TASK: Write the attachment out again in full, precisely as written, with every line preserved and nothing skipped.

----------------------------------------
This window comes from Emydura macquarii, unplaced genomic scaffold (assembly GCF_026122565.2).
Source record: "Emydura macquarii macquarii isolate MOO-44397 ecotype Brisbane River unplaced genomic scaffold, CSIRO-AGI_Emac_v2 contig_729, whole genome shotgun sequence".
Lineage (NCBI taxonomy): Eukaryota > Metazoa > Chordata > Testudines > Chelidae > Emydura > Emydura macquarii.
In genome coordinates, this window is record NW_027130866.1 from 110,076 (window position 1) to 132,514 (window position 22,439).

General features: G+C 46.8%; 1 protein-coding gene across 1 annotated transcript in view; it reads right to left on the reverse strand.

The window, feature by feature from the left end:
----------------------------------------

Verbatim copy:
This window comes from Emydura macquarii, unplaced genomic scaffold (assembly GCF_026122565.2).
Source record: "Emydura macquarii macquarii isolate MOO-44397 ecotype Brisbane River unplaced genomic scaffold, CSIRO-AGI_Emac_v2 contig_729, whole genome shotgun sequence".
Lineage (NCBI taxonomy): Eukaryota > Metazoa > Chordata > Testudines > Chelidae > Emydura > Emydura macquarii.
In genome coordinates, this window is record NW_027130866.1 from 110,076 (window position 1) to 132,514 (window position 22,439).

General features: G+C 46.8%; 1 protein-coding gene across 1 annotated transcript in view; it reads right to left on the reverse strand.

The window, feature by feature from the left end: